AS A CHILD IN THE ’90S, IRMA RAVKIC SPENT HER DAYS sifting through the language of computers, fascinated by every new possibility that came with the technology boom of the decade. Because she grew up in war-torn Bosnia and Herzegovina, finding the latest computers was challenging but also thrilling. It was an interest sparked by Ravkic’s father, a computer technician, who tenaciously tracked down equipment.
“I learned my letters on the keyboard,” Ravkic says. “My father gave me a book of advanced codes, and we would run programs and fix errors and play around with it. I felt his excitement about getting the best out of technology.” Ravkic was hired as the Mount’s first assistant professor of computer science last year to develop a computer science major and to teach programming, coding, data science and the structure and comparison of programming languages, among other courses.
She relates to her Mount Saint Mary’s students who find computer science intriguing, but may be intimidated by the field, especially as women. Ravkic first studied languages, but later regained her confidence in computer science and became an electrical engineering major in college. “Sometimes you go off the path because you are afraid that it is too much for you, because the environment is kind of against you,” she says. “You can go off your track and come back to it.”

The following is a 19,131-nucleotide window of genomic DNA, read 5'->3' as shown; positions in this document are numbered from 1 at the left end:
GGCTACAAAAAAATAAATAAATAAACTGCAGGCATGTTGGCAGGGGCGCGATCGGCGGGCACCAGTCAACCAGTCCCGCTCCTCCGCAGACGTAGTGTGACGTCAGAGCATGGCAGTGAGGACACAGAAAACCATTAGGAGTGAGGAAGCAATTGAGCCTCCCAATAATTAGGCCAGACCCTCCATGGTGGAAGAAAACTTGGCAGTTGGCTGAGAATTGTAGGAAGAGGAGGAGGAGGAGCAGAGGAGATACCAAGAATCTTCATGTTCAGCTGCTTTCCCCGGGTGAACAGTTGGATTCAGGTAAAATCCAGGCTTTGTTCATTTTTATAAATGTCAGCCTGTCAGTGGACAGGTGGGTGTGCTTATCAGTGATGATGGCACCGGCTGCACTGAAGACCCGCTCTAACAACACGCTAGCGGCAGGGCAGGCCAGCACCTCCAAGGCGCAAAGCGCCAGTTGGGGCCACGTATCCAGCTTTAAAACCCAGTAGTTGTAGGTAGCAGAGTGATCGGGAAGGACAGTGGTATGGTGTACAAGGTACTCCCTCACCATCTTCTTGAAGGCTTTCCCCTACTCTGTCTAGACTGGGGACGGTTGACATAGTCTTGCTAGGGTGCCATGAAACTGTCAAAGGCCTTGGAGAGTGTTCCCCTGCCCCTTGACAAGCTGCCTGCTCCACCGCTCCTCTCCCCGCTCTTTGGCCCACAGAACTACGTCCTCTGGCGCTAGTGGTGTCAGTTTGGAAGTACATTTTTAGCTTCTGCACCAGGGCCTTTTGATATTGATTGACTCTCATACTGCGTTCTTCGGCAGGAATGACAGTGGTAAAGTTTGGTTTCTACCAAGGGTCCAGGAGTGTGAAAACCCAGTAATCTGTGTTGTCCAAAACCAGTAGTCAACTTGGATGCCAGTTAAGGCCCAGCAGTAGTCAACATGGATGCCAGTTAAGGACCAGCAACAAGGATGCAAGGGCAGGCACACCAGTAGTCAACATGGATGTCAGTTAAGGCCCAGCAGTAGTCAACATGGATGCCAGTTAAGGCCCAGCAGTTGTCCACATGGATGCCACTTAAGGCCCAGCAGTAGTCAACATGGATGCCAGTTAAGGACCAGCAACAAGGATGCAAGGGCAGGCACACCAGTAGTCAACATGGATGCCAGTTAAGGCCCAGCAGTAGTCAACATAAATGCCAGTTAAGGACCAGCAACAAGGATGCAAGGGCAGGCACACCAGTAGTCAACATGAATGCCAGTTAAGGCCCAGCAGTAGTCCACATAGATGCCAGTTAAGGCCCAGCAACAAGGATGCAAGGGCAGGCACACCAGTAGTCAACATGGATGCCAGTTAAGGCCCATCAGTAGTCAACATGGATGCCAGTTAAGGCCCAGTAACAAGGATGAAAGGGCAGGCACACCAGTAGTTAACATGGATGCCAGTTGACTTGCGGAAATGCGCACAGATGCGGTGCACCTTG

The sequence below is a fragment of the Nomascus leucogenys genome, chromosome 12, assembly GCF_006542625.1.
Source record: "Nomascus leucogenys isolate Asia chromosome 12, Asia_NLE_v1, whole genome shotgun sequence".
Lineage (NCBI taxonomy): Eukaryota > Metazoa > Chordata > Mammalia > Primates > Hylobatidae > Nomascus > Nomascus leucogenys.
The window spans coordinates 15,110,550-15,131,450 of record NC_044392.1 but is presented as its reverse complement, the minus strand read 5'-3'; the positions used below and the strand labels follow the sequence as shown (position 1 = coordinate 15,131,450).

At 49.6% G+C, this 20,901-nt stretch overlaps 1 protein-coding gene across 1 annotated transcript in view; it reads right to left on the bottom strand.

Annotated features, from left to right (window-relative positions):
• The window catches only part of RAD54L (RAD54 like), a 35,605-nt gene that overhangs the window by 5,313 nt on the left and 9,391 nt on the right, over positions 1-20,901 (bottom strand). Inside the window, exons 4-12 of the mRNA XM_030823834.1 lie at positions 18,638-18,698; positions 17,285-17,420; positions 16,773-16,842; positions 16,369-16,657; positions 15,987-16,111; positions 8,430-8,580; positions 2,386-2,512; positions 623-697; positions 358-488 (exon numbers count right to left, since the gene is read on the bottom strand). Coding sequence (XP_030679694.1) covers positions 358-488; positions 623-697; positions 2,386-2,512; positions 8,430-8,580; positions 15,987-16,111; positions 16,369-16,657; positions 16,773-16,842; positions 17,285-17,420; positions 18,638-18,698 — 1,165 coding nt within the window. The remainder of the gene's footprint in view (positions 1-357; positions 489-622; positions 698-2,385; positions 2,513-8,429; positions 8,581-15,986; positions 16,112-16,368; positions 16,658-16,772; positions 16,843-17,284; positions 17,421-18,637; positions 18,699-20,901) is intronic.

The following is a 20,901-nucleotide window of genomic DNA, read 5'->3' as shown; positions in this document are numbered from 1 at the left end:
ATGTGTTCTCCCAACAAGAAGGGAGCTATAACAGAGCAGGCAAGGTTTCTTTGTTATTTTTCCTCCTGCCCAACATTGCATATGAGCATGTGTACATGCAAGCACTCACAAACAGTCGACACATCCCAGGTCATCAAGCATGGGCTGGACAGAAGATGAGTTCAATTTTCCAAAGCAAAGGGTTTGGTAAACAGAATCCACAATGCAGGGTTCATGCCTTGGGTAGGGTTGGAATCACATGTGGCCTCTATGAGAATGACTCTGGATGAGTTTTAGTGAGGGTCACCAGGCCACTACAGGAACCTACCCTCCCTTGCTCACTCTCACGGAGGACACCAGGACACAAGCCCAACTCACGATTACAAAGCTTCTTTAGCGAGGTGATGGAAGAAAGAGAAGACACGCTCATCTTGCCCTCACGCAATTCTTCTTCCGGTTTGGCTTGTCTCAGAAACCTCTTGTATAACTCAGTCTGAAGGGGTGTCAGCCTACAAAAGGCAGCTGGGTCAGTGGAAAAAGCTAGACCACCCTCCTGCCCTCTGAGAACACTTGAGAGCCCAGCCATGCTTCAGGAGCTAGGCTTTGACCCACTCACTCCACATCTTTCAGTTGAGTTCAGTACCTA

Ravkic teaches students from diverse majors, tailoring their experiences. She helps future chemists, nurses and journalists ramp up their computer science skills to be more competitive. “Coding is a tool for creative problem solving,” she says. “It helps automate processes for various domains, from math, science and robotics to languages, games and apps. Everyone should have an opportunity to try it.”